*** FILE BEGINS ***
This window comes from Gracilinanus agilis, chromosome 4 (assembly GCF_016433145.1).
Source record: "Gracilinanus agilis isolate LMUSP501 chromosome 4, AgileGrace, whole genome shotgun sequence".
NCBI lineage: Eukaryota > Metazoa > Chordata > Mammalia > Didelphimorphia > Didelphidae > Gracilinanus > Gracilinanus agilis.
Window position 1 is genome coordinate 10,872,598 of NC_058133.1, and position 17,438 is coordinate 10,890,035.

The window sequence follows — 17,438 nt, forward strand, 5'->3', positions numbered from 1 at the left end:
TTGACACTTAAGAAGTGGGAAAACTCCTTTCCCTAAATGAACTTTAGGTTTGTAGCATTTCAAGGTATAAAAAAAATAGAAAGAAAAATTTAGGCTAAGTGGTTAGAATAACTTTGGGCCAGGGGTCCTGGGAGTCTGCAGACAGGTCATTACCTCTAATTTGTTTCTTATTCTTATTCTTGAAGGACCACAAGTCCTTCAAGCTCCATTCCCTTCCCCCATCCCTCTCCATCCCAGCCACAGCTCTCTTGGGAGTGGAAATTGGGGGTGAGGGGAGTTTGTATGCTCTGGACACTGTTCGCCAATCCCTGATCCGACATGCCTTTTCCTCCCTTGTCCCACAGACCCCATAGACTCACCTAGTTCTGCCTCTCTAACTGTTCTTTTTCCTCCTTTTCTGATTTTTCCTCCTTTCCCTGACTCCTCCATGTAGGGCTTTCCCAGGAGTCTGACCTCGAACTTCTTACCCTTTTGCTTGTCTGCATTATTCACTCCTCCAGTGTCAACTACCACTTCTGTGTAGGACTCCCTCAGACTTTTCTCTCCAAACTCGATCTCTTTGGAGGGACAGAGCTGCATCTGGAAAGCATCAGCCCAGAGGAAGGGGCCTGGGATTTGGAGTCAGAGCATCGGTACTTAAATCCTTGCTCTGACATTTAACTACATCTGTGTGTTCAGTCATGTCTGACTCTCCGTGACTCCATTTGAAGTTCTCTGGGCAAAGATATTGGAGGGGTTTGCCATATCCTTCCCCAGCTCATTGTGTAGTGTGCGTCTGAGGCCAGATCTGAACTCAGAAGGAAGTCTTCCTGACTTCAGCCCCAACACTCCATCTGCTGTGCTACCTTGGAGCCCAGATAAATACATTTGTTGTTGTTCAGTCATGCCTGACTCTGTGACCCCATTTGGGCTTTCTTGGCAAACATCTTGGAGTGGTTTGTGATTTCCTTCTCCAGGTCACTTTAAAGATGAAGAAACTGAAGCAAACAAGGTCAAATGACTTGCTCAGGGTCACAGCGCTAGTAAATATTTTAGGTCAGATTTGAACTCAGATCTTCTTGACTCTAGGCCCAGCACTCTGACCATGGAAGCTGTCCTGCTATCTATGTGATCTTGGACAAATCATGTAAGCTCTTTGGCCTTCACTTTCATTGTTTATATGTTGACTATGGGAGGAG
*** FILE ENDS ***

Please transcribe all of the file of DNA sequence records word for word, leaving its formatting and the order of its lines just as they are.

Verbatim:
This window comes from Gracilinanus agilis, chromosome 4 (assembly GCF_016433145.1).
Source record: "Gracilinanus agilis isolate LMUSP501 chromosome 4, AgileGrace, whole genome shotgun sequence".
NCBI lineage: Eukaryota > Metazoa > Chordata > Mammalia > Didelphimorphia > Didelphidae > Gracilinanus > Gracilinanus agilis.
Window position 1 is genome coordinate 10,872,598 of NC_058133.1, and position 17,438 is coordinate 10,890,035.

The window sequence follows — 17,438 nt, forward strand, 5'->3', positions numbered from 1 at the left end:
TTGACACTTAAGAAGTGGGAAAACTCCTTTCCCTAAATGAACTTTAGGTTTGTAGCATTTCAAGGTATAAAAAAAATAGAAAGAAAAATTTAGGCTAAGTGGTTAGAATAACTTTGGGCCAGGGGTCCTGGGAGTCTGCAGACAGGTCATTACCTCTAATTTGTTTCTTATTCTTATTCTTGAAGGACCACAAGTCCTTCAAGCTCCATTCCCTTCCCCCATCCCTCTCCATCCCAGCCACAGCTCTCTTGGGAGTGGAAATTGGGGGTGAGGGGAGTTTGTATGCTCTGGACACTGTTCGCCAATCCCTGATCCGACATGCCTTTTCCTCCCTTGTCCCACAGACCCCATAGACTCACCTAGTTCTGCCTCTCTAACTGTTCTTTTTCCTCCTTTTCTGATTTTTCCTCCTTTCCCTGACTCCTCCATGTAGGGCTTTCCCAGGAGTCTGACCTCGAACTTCTTACCCTTTTGCTTGTCTGCATTATTCACTCCTCCAGTGTCAACTACCACTTCTGTGTAGGACTCCCTCAGACTTTTCTCTCCAAACTCGATCTCTTTGGAGGGACAGAGCTGCATCTGGAAAGCATCAGCCCAGAGGAAGGGGCCTGGGATTTGGAGTCAGAGCATCGGTACTTAAATCCTTGCTCTGACATTTAACTACATCTGTGTGTTCAGTCATGTCTGACTCTCCGTGACTCCATTTGAAGTTCTCTGGGCAAAGATATTGGAGGGGTTTGCCATATCCTTCCCCAGCTCATTGTGTAGTGTGCGTCTGAGGCCAGATCTGAACTCAGAAGGAAGTCTTCCTGACTTCAGCCCCAACACTCCATCTGCTGTGCTACCTTGGAGCCCAGATAAATACATTTGTTGTTGTTCAGTCATGCCTGACTCTGTGACCCCATTTGGGCTTTCTTGGCAAACATCTTGGAGTGGTTTGTGATTTCCTTCTCCAGGTCACTTTAAAGATGAAGAAACTGAAGCAAACAAGGTCAAATGACTTGCTCAGGGTCACAGCGCTAGTAAATATTTTAGGTCAGATTTGAACTCAGATCTTCTTGACTCTAGGCCCAGCACTCTGACCATGGAAGCTGTCCTGCTATCTATGTGATCTTGGACAAATCATGTAAGCTCTTTGGCCTTCACTTTCATTGTTTATATGTTGACTATGGGAGGAG